We left the airport and there is already waiting for us likeable young man Walter David Burkhard. Walter had parked a large pickup truck and took us to the house which we rented. Along the way he explains the house’s own family from Switzerland and the original owner died a year ago. Walter also studied and worked in Switzerland. After half an hour drive we finally drove into a quiet neighborhood at Walter’s house. In Harare there are a few neighborhoods, this one belongs to the richest and safest. Around the house is tall brick fence and above the fence is an electric fence that can be switched off fortunately. In the rear there is a small garden house where lives there gardener Donald, who in case of problems can help us immediately. Resting finaly after 26 hours. No one had really good sleep a lot and in the morning before 9hod we start to build the first spiderbeam and go on, verticals 40/30 m. Second vertical 160/80 has not manage to finish because the dark come rapidly around 5 pm.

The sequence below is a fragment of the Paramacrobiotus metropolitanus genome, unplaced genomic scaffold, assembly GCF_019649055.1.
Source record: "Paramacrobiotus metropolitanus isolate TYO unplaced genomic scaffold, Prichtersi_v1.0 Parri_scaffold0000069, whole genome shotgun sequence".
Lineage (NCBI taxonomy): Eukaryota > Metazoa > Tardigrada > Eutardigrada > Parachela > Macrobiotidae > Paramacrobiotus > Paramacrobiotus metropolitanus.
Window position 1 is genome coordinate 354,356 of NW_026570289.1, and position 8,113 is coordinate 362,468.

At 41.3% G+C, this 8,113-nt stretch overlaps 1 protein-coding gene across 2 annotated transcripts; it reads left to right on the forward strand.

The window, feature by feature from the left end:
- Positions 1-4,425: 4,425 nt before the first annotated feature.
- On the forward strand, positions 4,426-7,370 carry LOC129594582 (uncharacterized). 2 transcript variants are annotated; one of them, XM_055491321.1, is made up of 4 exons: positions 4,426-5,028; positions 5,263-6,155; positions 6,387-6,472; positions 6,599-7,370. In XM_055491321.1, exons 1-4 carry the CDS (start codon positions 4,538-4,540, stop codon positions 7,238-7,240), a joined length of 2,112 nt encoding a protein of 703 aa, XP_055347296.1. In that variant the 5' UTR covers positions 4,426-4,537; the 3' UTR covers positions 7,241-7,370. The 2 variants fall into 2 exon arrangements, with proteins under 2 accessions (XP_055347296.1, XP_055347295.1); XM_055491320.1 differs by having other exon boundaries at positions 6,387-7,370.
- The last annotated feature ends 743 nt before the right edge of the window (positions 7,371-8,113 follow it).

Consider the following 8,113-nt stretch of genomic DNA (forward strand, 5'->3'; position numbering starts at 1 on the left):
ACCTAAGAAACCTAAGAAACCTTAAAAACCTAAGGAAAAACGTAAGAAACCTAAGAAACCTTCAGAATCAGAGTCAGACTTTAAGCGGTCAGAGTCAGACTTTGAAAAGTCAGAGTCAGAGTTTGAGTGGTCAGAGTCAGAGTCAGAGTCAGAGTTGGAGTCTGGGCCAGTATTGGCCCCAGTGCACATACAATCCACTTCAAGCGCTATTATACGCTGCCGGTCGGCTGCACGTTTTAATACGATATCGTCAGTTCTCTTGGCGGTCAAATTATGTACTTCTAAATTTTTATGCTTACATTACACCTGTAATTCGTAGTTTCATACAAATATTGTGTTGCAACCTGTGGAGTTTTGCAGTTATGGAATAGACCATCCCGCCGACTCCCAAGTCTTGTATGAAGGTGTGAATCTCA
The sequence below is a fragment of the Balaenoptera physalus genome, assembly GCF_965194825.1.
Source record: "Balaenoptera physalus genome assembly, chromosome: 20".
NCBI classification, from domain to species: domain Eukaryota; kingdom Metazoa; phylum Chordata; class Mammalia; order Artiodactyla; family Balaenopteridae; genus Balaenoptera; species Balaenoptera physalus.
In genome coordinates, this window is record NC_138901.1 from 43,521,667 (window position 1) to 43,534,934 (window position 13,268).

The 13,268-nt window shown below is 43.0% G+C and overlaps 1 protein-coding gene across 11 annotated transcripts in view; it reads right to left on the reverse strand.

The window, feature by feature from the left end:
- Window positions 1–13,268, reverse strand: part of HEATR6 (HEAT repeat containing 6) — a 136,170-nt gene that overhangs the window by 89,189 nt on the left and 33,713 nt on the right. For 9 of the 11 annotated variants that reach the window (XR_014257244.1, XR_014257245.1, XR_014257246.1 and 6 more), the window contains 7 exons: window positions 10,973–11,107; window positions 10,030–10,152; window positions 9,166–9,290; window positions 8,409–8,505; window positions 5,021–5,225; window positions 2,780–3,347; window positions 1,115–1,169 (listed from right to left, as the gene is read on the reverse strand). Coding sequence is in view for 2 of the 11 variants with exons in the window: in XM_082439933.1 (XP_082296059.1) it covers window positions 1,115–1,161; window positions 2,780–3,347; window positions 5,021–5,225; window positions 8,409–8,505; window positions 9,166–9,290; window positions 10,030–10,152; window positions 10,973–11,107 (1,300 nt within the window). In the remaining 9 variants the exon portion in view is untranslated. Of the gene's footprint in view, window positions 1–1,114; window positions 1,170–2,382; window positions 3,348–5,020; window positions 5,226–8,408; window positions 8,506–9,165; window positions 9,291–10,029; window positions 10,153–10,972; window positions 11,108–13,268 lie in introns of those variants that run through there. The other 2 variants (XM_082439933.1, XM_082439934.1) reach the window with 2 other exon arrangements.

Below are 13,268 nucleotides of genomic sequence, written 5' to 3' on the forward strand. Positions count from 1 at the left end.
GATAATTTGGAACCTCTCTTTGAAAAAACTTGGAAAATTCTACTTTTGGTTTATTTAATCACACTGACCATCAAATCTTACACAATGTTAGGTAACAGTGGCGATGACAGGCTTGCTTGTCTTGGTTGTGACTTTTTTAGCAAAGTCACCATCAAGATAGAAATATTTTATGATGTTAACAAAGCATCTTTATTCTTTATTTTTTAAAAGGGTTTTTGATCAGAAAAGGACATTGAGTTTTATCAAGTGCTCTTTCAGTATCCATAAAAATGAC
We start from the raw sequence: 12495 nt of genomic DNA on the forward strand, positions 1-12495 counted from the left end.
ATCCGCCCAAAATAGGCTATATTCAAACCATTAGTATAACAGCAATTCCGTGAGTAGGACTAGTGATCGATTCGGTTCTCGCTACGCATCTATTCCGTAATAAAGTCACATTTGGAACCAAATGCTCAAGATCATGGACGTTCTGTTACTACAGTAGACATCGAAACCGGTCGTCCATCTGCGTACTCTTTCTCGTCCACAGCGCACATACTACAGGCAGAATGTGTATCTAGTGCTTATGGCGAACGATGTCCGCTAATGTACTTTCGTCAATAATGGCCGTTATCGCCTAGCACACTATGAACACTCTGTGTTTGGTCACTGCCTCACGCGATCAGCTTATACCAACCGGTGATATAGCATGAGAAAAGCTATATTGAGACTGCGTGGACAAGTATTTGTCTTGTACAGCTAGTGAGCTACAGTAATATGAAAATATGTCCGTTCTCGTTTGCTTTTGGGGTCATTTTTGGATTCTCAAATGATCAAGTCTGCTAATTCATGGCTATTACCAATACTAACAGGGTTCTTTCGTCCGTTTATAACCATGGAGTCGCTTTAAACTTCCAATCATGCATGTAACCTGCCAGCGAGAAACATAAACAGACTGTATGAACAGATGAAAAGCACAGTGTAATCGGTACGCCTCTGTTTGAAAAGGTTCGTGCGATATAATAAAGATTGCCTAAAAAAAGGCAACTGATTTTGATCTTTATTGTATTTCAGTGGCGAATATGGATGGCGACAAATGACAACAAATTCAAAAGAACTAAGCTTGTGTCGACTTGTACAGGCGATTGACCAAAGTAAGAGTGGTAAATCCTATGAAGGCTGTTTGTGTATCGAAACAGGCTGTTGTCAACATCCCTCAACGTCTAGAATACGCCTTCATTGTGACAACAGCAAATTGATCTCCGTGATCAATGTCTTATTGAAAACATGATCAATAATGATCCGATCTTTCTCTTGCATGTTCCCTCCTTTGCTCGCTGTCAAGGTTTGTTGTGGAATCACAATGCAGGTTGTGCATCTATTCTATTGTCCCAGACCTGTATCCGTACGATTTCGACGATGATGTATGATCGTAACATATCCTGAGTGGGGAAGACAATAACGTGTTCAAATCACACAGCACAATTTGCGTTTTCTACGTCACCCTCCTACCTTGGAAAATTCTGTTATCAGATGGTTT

In the afternoon we start the first pileup, but the electricity is not on. We find that it is a normal stuff, so the house has two electric systems and a regular user does not notice it because it has a refrigerator, television etc running at battery backup. First QSO David is trying on battery and 50 watts. Pileups starts off immediately. Peter and Pavel contact Walter who arrives with his father, who has a service of the electric generators. We are renting six KW Honda unit. The price for rent is $ 20 / day plus petrol. The consumption is 20 liters per day and liter is worth $ 1.3 per liter. During our stay, we found that electricity does not work from 7 am to 23 pm. Reason: little water and total drought in Zimbabwe and Zambia, which have shared power plants. Moreover, it is a great fault of the power plant and therefore the situation in the supply of electrical power is even worse. The worst thing is the annoying noise from the Honda generator and high Qrm.